(3) CAFD per share is calculated using CAFD divided by the weighted average diluted Class A common stock shares outstanding.OperationsEarlier this month, we executed a 10-year Framework Agreement with SMA to provide O&M services, on a full-wrap basis, for our North American solar fleet. Over the next nine months, we expect to enter into project-level long term service agreements (“LTSA”), pending receipt of consents from lenders and tax equity partners, and transition operations to SMA. The 10-year agreement covers approximately 1 GW (excluding the AltaGas portfolio) of our existing solar capacity and locks in pricing that is approximately $5 million less than our 2018 cost base. In addition, it will reduce our operating risk with performance guarantees that are consistent with our LTA .The Framework Agreement provides incentives for SMA to identify opportunities to make accretive investments in our fleet such as repowerings and upgrades of inverters. The Framework Agreement also includes a volume discount, whereby we can add additional assets, such as the AltaGas DG portfolio, and benefit from discounts on pricing provided we meet or exceed certain volume thresholds.During the third quarter, we also executed LTSAs with Vestas, GE and Siemens Gamesa to replace the legacy O&M operator of our European wind fleet. All of our European wind fleet is now being operated by original equipment manufacturers. The LTSAs have availability guarantees that will incentivize the operators to perform at levels at or above industry standards and will yield approximately $4 million in annual cost savings. With respect to implementation of the LTSAs for our North American wind fleet, we made good progress completing required capex in order to fully transition operations to General Electric (“GE”). We have completed nearly 100% of blade repairs, excluding Clipper turbines that we are repowering, identified in our 2018 inspection program, and we plan to complete the additional blades repairs identified during our 2019 blade inspection program by mid-2020. We have also completed all required repairs to gear boxes and pitch drives. Going forward, capex to maintain our fleet of this nature will be GE’s responsibility under the full-wrap LTSAs.During the quarter, we made progress on our wind repowering program. We have received a special use permit to commence the repowering of our 125 MW Cohocton wind farm in New York and expect to receive a similar permit for the 35 MW Steel Winds repowering by the end of this year. We have also received the vast majority of all lease consents from landowners for Cohocton and are currently negotiating lease amendments with the two major landowners for Steel Winds. With regards to interconnection, we received a determination of non-materiality from the New York Independent System Operator (“NYISO”) for both Cohocton and Steel Winds. As a result, we are well underway towards achieving notice to proceed for both of these repowering projects. Over the next few months, we are focused on the following milestones: executing a Framework Agreement with GE that governs the key commercial terms of the turbine supply agreements and tax equity contribution agreements, entering into power purchase agreements or long-term financial hedges and closing construction loan agreements. We remain very excited about these projects, as we believe we will be able to earn returns that exceed our target range with the current regime for renewable energy credits in New York and a hedge or power contract based upon current wholesale market pricing, with no premium for renewable power. Finally, the repowerings will reduce risk going forward due to replacing obsolete Clipper equipment with GE equipment under the full-wrap LTSA.Financial ResultsIn the third quarter of 2019, TerraForm Power delivered Net Loss, Adjusted EBITDA and CAFD of $(62) million, $195 million and $48 million, respectively. This represents an increase in Net Loss of $(43) million, a decrease in Adjusted EBITDA of $2 million and an increase in CAFD of $2 million, compared to the same period in 2018. On a per share basis, CAFD of $0.23 reflects an increase of 5% compared to the same period in 2018, and a net loss per share of ($0.26) compared to ($0.16) in the same period of 2018. Our results were primarily driven by higher SREC solar incentives, O&M cost saving initiatives and higher production at our regulated wind farms in Spain, partially offset by higher management fees, lower market prices in Spain and lower realized prices in Texas.TerraForm Power’s generation this quarter was approximately 9% lower than our LTA, primarily due to lower availability in North America, in particular at our Central and Texas wind portfolios, and to a lesser extent, lower wind resource in Hawaii where we have higher priced contracts. Availability in our Central and Texas wind portfolios was negatively impacted due to downtime associated with blade repairs and other maintenance activities associated with transitioning operations to GE. In Texas our average realized price reflected our generation profile which was weighted towards off-peak hours. During periods of extreme heat, our generation was less than our hedge obligation which required us to cover our position at a loss, and in September we were impacted by negative basis caused by maintenance outages on Energy Transmission Texas’s (“ETT”) transmission system in the Panhandle. Over the coming two years, we expect market conditions in Texas to moderate as 15,000 MW of renewables, including 5,000 MW of solar, are expected to come on line, which should improve reserve margins to more normalized levels. Furthermore, the maintenance of the ETT transmission system should be completed by the end of 2021.Liquidity UpdateIn October, we leveraged attractive market conditions to bolster our liquidity and position ourselves for additional growth. Below are the key corporate initiatives that we completed:Equity offering: We closed a $300 million equity offering ($250 million public offering and $50 million concurrent private placement to Brookfield). We priced the equity offering at $16.77 per share, which represents a 50% premium to the stock price as of the beginning of the year.Senior notes issuance: We closed a $700 million offering of 10-year senior notes. The notes priced at a coupon of 4.75%. Net proceeds were used to repay our $300 million notes due 2025 and our $344 million Term Loan B due 2022. The refinancing will lock in debt service savings of ~$6 million per year and extend our maturity profile, such that we have no corporate maturities until 2023.Revolving credit facility: We increased commitments under our corporate revolving credit facility from $600 million to $800 million by adding three additional lenders and extending the maturity date by one year to October 2024.At the project level, we closed the final tranche of our permanent financing plan for the Saeta acquisition in August, comprised of three wind farms totaling 111 MW. The $131 million senior secured notes have a 13-year term and are priced at a spread of T+175 bps. Overall, the plan raised $390 million in non-recourse debt, $40 million in excess of our target.Upon completion of these transactions, our corporate liquidity as of the end of October stands at $1.2 billion, including our $500 million sponsor line with Brookfield.Growth InitiativesIn September, we closed the acquisition of approximately 320 MW of DG from AltaGas, drawing on a $475 million bridge facility; the facility is a senior secured term loan with a one-year term and an initial spread of L+100 bps. We plan to refinance this loan with a permanent project-level financing in the first half of 2020. In total, we now own approximately 750 MW of DG in North America. In light of the growing scale of this portfolio, we are in the process of making DG a stand-alone business within Terraform Power. We believe that this will ensure that we provide the level of focus on this business-line in order to execute our strategy of enhancing the value of our existing assets and, with the support of Brookfield, developing a pipeline of new development projects and driving growth through M&A.Over the past months, we have been pursuing two investment themes. We believe that there is a consolidation play in the Spanish renewables market as the sector is fragmented with many assets owned by private, under-capitalized developers. In addition, we continue to focus on distributed generation where we see attractive risk-adjusted returns. In North America we are seeing returns on DG at premium levels to utility solar as a result of the scale of our existing platform and potential for operating synergies. As a result of our business development initiatives, we have a robust pipeline of opportunities, including solar acquisitions in Spain totaling nearly150 MW that would require over $150 million of equity investment in which we are in advanced stages of negotiations.Legal and Regulatory UpdateIn Spain new elections were held on November 10th. The Spanish Socialist Workers’ Party (“PSOE”) won the largest number of seats in Congress, yet again they were unable to win a majority of seats to form a coalition government. The PSOE will now have to negotiate with the other parties with regards to next steps, and a resolution is not expected before early 2020. We are actively monitoring political developments in Spain, but we continue to believe that the political environment is positive for the regulated rate of return as renewables enjoy broad support across the political spectrum.Announcement of Quarterly DistributionOn November 6, 2019, our Board of Directors declared a quarterly distribution with respect to our Class A common stock of $0.2014 per share. The distribution is payable on December 16, 2019, to stockholders of record as of December 2, 2019. This distribution represents our eighth consecutive quarterly distribution payment under Brookfield’s sponsorship.About TerraForm PowerTerraForm Power owns and operates a best-in-class renewable power portfolio of solar and wind assets located primarily in the U.S. and E.U., totaling more than 4,000 MW of installed capacity. TerraForm Power’s goal is to acquire operating solar and wind assets in North America and Western Europe. TerraForm Power is listed on the Nasdaq Stock Market (Nasdaq: TERP). It is sponsored by Brookfield Asset Management, a leading global alternative asset manager with more than $500 billion of assets under management.For more information about TerraForm Power, please visit: www.terraformpower.com.Contacts for Investors / Media:Sherif El-Azzazi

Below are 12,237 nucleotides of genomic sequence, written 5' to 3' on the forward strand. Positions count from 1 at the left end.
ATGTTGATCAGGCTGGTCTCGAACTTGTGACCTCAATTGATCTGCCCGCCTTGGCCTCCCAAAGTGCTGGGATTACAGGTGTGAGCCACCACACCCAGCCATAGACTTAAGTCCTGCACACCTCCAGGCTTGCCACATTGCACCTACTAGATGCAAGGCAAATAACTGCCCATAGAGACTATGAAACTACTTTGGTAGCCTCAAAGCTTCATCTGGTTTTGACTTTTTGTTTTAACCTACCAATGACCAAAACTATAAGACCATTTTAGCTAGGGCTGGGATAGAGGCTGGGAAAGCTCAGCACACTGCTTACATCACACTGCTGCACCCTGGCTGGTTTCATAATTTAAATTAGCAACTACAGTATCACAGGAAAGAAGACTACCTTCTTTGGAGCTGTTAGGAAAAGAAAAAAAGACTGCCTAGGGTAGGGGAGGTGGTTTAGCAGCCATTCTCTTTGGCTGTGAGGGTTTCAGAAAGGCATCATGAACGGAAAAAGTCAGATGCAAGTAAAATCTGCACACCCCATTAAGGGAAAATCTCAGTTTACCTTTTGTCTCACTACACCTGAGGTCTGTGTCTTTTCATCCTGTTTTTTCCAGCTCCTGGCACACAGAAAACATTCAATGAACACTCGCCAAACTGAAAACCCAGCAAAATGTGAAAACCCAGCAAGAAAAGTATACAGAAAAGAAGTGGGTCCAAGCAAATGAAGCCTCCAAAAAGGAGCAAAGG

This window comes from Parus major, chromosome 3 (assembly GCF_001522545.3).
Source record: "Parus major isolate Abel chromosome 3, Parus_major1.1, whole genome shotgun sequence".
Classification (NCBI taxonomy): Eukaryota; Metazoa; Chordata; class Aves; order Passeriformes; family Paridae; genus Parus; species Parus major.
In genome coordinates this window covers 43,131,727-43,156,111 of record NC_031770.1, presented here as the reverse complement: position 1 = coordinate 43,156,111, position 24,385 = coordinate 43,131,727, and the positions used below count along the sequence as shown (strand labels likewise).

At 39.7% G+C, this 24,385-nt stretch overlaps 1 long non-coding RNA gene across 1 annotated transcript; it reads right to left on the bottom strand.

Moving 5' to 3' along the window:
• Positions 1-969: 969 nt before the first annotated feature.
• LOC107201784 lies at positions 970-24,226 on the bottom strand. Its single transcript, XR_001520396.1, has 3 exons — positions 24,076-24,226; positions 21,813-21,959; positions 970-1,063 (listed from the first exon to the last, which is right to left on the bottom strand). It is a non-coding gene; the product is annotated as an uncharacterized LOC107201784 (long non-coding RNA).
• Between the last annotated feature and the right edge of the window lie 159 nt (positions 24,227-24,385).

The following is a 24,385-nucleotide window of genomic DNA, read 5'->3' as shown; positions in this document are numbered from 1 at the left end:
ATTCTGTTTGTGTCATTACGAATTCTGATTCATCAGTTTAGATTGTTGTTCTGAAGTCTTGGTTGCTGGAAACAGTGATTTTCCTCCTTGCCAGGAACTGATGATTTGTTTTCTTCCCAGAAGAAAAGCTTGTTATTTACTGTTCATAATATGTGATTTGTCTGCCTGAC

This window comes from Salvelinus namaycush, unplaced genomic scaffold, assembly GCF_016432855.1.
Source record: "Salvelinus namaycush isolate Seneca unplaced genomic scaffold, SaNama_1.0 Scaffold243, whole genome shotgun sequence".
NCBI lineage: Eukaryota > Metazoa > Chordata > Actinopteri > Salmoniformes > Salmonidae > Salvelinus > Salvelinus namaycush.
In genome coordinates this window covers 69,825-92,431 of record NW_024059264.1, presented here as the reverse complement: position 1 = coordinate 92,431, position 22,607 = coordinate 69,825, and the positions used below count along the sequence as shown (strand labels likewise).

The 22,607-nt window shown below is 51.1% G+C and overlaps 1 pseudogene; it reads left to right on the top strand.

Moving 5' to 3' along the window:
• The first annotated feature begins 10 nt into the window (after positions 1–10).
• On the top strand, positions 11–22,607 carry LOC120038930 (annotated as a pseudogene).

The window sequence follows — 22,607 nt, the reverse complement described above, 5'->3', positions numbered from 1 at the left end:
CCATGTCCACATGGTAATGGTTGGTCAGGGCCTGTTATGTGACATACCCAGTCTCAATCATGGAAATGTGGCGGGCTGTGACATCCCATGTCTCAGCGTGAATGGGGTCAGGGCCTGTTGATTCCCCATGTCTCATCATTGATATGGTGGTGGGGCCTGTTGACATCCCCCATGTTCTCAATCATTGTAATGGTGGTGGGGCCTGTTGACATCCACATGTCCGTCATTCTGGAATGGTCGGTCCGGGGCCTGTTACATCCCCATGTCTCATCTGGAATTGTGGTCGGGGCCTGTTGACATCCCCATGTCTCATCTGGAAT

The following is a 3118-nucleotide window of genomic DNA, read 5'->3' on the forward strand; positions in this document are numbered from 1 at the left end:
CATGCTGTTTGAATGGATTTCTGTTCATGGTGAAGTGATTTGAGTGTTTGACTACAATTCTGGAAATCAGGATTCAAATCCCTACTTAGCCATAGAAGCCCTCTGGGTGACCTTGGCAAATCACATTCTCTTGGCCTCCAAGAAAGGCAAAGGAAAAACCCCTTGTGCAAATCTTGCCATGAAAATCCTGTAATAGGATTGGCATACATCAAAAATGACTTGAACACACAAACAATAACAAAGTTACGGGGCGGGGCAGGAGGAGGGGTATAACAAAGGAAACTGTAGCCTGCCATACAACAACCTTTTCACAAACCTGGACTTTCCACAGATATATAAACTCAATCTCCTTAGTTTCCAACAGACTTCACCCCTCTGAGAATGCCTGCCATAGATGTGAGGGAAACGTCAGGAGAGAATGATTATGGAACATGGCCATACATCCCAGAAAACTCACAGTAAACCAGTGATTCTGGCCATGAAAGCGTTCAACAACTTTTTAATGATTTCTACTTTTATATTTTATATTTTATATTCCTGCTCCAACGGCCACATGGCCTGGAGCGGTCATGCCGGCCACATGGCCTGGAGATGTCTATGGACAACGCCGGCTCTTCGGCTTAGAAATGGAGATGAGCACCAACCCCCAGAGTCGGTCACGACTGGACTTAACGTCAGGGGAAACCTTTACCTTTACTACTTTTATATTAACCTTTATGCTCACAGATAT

email@example.comQuarterly Earnings Call DetailsInvestors, analysts and other interested parties can access TerraForm Power’s 2019 Third Quarter Results, as well as the Letter to Shareholders and Supplemental Information, on TerraForm Power’s website at www.terraformpower.com.The conference call can be accessed via webcast on November 12, 2019 at 9:00 a.m. Eastern Time at https://edge.media-server.com/mmc/p/nhx4v277. A replay of the webcast will be available for those unable to attend the live webcast. To participate via teleconference, please dial 1-844-464-3938 toll free in North America, or 1-765-507-2638 for overseas calls at approximately 8:50 a.m. Eastern Time; conference ID: 5899204.Safe Harbor DisclosureThis communication contains forward-looking statements within the meaning of Section 27A of the Securities Act of 1933, as amended (the “Securities Act”), and Section 21E of the Securities Exchange Act of 1934, as amended (the “Exchange Act”). Forward-looking statements can be identified by the fact that they do not relate strictly to historical or current facts. These statements involve estimates, expectations, projections, goals, assumptions, known and unknown risks, and uncertainties and typically include words or variations of words such as “expect,” “anticipate,” “believe,” “intend,” “plan,” “seek,” “estimate,” “predict,” “project,” “opportunities,” “goal,” “guidance,” “outlook,” “initiatives,” “objective,” “forecast,” “target,” “potential,” “continue,” “would,” “will,” “should,” “could,” or “may” or other comparable terms and phrases. All statements that address operating performance, events, or developments that TerraForm Power expects or anticipates will occur in the future are forward-looking statements. They may include estimates of expected cash available for distribution (“CAFD”), distribution growth, CAFD accretion, earnings, revenues, income, loss, capital expenditures, liquidity, capital structure, margin enhancements, cost savings, future growth, financing arrangements and other financial performance items (including future distributions per share), descriptions of management’s plans or objectives for future operations, products, or services, or descriptions of assumptions underlying any of the above. Forward-looking statements provide TerraForm Power’s current expectations or predictions of future conditions, events, or results and speak only as of the date they are made. Although TerraForm Power believes its expectations and assumptions are reasonable, it can give no assurance that these expectations and assumptions will prove to have been correct and actual results may vary materially.Important factors that could cause actual results to differ materially from TerraForm Power’s expectations, or cautionary statements, include but are not limited to, risks related to weather conditions at our wind and solar assets; our ability to enter into contracts to sell power on acceptable prices and terms, including as our offtake agreements expire; government regulation, including compliance with regulatory and permit requirements and changes in tax laws, market rules, rates, tariffs, environmental laws and policies affecting renewable energy; our ability to compete against traditional utilities and renewable energy companies; pending and future litigation; our ability to successfully close the acquisitions of, and integrate the projects that we expect to acquire from, third parties, including our ability to successfully integrate our recently acquired portfolio of solar distributed generation assets; our ability to successfully achieve expected synergies and to successfully execute on the funding plan for our recently acquired portfolio of solar distributed generation assets, including our ability to successfully close any contemplated capital recycling initiatives; our ability to realize the anticipated benefits from acquisitions; our ability to close, implement and realize the benefit of our cost and performance enhancement initiatives, including long-term service agreements and our ability to realize the anticipated benefits from such initiatives; the willingness and ability of counterparties to fulfill their obligations under offtake agreements; price fluctuations, termination provisions and buyout provisions in offtake agreements; risks related to the ability of our hedging activities to adequately manage our exposure to commodity and financial risk; risks related to our operations being located internationally, including our exposure to foreign currency exchange rate fluctuations and political and economic uncertainties; the regulated rate of return of renewable energy facilities in our Regulated Wind and Solar segment, a reduction of which could have a material negative impact on our results of operations; the condition of the debt and equity capital markets and our ability to borrow additional funds and access capital markets, as well as our substantial indebtedness and the possibility that we may incur additional indebtedness in the future; operating and financial restrictions placed on us and our subsidiaries related to agreements governing indebtedness; our ability to identify or consummate any future acquisitions, including those identified by Brookfield Asset Management Inc.; our ability to grow and make acquisitions with cash on hand, which may be limited by our cash dividend policy; risks related to the effectiveness of our internal control over financial reporting; and risks related to our relationship with Brookfield, including our ability to realize the expected benefits of sponsorship.TerraForm Power disclaims any obligation to publicly update or revise any forward-looking statement to reflect changes in underlying assumptions, factors, or expectations, new information, data, or methods, future events, or other changes, except as required by law. The foregoing list of factors that might cause results to differ materially from those contemplated in the forward-looking statements should be considered in connection with information regarding risks and uncertainties which are described in TerraForm Power’s Annual Report on Form 10-K for the fiscal year ended December 31, 2018 and in subsequent Quarterly Reports on Form 10-Q, as well as additional factors it may describe from time to time in other filings with the Securities and Exchange Commission. TerraForm Power operates in a competitive and rapidly changing environment. New risks and uncertainties emerge from time to time, and you should understand that it is not possible to predict or identify all such factors and, consequently, you should not consider any such list to be a complete set of all potential risks or uncertainties.